The exercise pressor reflex (EPR) is a mechanism whereby signals from the exercising muscle, propagated via group III (predominately mechanically sensitive) and group IV (predominately metabolically sensitive) skeletal muscle afferent fibers (10,16), elevate the mean arterial pressure (MAP) and heart rate (HR). This reflex is essential for the maintenance of adequate blood perfusion to the exercising muscle, thereby matching the metabolic demands that exercise creates. Historically, it was believed that abnormal cardiovascular responses to exercise in patients with heart failure were due to increased filling pressures and decreases in cardiac output. An understanding of the mechanisms that underlie these abnormalities, however, has been advanced by the "muscle hypothesis" (1). This hypothesis states that the abnormal responses to exercise originate in the skeletal muscle and, ultimately, in the primary afferent neurons that innervate the muscle. In this review, we will present our data that support this hypothesis (26,29,30) and that advance this hypothesis by revealing the mechanisms (25,26,29,30,37) via which these abnormal reflexes are initiated and maintained in heart failure.
The EPR is exaggerated in heart failure patients. Previous studies have suggested that the exaggerated increases in blood pressure, sympathetic nerve activity, and vascular resistance to exercise in patients with cardiovascular disease are due, in part, to an overactive EPR. There is general agreement that the EPR is exaggerated in humans with heart failure (15,19,20,22,23,31) and that these exaggerations correlate with morbidity and mortality as well as with decreased left ventricular (LV) function (4). Therefore, the clinical relevance of an abnormal EPR is well established. Despite this, defining the mechanisms that mediate the abnormal EPR in heart failure patients has proven to be difficult, and the literature surrounding this issue is conflicted (18). For example, in human subjects, studies have not been able to clearly discern whether peripheral primary afferent neurons or central areas that process the EPR are responsible for the exaggerated EPR that is observed in heart failure. Most studies in humans are focused on the peripheral neurons that regulate the EPR (mechanosensitive and metabosensitive primary afferent fibers). A great deal of controversy exists regarding the contribution of the metabolic component of the EPR because its activity has been reported to be both enhanced (22,23) and reduced (20,31) in response to exercise in heart failure patients. At the same time, other groups have demonstrated that the mechanosensitive afferent neurons are responsible for the exaggerations in the EPR that occur in heart failure (19,20,23). Based on these contradictory findings, there was a need for more direct investigations that required an animal model.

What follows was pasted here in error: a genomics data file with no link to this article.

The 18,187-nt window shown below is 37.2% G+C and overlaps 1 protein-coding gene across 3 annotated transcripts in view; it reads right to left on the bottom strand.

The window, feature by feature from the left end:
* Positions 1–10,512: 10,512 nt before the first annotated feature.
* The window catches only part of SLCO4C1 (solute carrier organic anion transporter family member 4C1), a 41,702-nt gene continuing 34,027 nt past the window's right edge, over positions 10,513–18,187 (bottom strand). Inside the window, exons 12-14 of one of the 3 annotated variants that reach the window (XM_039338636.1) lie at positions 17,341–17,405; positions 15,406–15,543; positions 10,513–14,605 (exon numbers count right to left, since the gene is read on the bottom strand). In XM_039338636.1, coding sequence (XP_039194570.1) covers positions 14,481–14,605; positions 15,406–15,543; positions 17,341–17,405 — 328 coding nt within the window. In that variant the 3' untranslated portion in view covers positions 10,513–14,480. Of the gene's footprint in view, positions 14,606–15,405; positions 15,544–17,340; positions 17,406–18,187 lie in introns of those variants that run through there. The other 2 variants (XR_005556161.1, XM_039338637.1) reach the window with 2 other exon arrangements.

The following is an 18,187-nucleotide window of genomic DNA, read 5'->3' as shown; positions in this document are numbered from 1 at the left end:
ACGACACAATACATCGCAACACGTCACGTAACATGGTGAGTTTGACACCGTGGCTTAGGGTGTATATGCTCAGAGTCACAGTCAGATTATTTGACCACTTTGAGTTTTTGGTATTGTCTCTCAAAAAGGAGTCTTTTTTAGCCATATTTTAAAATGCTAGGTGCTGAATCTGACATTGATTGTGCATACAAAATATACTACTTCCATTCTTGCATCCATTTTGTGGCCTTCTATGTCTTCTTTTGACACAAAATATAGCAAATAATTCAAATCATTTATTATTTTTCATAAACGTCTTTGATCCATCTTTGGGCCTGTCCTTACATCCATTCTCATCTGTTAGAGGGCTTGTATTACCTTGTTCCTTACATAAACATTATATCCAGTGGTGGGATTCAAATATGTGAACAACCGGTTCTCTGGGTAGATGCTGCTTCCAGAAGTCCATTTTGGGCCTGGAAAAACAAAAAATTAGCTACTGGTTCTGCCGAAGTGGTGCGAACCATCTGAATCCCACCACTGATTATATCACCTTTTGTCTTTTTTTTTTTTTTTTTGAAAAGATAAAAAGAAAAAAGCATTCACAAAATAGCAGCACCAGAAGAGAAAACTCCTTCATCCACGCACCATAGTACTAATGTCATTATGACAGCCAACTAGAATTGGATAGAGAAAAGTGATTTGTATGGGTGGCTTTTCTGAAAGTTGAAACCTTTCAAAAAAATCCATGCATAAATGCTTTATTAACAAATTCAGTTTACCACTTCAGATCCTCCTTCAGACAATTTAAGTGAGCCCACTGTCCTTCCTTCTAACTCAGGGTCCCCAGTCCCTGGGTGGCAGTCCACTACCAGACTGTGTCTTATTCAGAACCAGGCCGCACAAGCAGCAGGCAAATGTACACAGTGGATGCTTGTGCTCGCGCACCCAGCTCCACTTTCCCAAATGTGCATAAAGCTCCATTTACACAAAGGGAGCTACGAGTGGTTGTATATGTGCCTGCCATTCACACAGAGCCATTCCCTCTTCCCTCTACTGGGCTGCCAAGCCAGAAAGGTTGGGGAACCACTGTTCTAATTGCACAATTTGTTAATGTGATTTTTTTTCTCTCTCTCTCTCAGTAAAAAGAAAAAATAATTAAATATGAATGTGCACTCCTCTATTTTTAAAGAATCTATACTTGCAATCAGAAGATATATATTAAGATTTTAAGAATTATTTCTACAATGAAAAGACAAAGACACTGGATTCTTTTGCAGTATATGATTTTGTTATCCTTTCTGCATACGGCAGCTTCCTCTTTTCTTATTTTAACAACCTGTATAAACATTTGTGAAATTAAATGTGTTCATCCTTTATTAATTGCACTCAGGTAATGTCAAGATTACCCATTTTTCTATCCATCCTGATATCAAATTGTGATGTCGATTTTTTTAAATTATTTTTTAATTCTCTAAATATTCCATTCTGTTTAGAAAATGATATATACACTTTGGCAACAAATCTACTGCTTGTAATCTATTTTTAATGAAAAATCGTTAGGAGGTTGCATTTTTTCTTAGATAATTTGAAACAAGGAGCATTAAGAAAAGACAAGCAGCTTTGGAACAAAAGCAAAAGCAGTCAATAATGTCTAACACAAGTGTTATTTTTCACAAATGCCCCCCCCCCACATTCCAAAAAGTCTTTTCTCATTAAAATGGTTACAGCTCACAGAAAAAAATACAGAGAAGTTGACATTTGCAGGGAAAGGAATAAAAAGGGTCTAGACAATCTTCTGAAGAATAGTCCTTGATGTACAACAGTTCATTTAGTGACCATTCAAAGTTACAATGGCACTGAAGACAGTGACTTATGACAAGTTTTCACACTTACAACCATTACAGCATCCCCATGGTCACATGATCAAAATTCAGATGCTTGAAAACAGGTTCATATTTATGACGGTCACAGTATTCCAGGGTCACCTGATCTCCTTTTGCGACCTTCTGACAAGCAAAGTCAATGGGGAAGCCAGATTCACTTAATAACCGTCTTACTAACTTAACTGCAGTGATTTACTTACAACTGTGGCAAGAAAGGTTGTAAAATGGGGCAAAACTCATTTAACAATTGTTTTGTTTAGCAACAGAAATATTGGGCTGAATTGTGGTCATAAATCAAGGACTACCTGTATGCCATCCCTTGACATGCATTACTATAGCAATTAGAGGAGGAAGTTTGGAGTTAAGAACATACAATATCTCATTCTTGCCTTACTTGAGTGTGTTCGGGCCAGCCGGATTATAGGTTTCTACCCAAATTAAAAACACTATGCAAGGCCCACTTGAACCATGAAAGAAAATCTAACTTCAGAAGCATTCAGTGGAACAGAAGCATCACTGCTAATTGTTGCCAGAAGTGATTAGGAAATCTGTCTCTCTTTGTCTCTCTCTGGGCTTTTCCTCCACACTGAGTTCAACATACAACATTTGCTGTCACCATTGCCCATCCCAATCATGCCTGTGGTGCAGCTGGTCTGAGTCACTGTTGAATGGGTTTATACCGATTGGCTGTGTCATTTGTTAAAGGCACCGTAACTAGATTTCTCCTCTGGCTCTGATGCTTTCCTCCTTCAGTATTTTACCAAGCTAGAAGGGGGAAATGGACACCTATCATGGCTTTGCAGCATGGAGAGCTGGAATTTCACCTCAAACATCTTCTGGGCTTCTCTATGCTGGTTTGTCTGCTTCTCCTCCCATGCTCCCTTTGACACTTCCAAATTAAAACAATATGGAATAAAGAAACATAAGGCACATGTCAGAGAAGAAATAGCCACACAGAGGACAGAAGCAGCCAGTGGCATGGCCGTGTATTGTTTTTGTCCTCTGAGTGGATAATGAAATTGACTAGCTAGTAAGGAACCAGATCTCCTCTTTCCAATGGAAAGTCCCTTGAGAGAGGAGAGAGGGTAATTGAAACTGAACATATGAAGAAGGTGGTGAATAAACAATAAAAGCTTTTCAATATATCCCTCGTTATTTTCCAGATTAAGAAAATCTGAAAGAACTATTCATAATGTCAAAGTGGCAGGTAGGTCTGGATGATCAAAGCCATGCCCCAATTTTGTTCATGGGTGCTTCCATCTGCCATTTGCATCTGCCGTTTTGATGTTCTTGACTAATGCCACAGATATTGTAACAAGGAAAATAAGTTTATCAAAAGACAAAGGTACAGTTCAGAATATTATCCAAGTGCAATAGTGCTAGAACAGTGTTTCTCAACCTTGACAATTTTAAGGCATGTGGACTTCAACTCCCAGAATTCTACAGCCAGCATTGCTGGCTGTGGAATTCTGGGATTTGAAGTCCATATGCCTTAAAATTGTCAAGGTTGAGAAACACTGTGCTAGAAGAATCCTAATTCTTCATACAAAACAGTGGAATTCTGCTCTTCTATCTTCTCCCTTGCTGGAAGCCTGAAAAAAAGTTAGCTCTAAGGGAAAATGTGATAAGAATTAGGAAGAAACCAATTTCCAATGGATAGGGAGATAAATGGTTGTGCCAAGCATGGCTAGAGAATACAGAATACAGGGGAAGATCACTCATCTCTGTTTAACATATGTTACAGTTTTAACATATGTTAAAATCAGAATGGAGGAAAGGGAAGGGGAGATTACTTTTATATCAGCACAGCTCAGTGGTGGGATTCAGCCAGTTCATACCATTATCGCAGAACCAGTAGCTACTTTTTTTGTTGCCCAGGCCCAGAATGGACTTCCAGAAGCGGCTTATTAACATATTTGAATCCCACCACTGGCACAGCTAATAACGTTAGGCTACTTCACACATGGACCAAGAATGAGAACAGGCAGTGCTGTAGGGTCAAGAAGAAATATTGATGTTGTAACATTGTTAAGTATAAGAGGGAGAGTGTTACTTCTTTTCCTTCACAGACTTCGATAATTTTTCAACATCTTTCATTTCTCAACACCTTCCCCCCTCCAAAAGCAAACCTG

The EPR is exaggerated in a rodent model of heart failure. In an attempt to reveal the mechanisms that contribute to the EPR in heart failure, we have developed a rat model in which static muscle contraction reliably elicits an increase in both HR and MAP in decerebrate rats in the absence of anesthesia (27). This model has since been used by other laboratories (32,36). The value of this model resides in the fact that it provides a way to study mechanisms that underlie the exaggerated EPR because the mechanisms controlling these cardiovascular responses are not studied easily in disease in cats and dogs (the major species being used to study the EPR), and mechanistic studies in humans have encountered feasibility problems. Additionally, more genomic information currently is available for rodents compared with larger mammals presenting the opportunity to study the mechanisms of this reflex at the level of cellular and molecular physiology. With this model, we have been able to study the mechanisms that mediate the abnormal responses to exercise in heart failure. Previously, we published a complete characterization of our rodent model for the study of the EPR (27) and an extensive review of other models that are available for the study of these reflexes (28). We have combined this model with a model of cardiac ischemia (left anterior descending (LAD)) artery ligation originally described by Pfeffer et al. (21). In these animals, we first evaluated LV dysfunction and morphological indices of heart failure. After LAD ligation, we observed that rats develop a dilated cardiomyopathy (DCM) (26), and morphometric indices of heart failure are elevated (26). In addition, we evaluated the MAP and HR responses to exercise in animals with confirmed heart failure. Exercise was stimulated in one of two ways in our studies: 1) ventral root stimulation, which activates motor neurons and, in turn, produces a static muscle contraction; or 2) passive stretch. It should be noted that, in this model to study the EPR, the animal is decerebrate. This eliminates input from the central command, which is another reflex that controls MAP and HR in response to exercise. Generally, it is believed, however, that the central command is activated only during high-intensity exercise under both physiological and pathological conditions (12,33), whereas stimulation of the EPR has been demonstrated to occur with mild-to-moderate forms of exercise (8).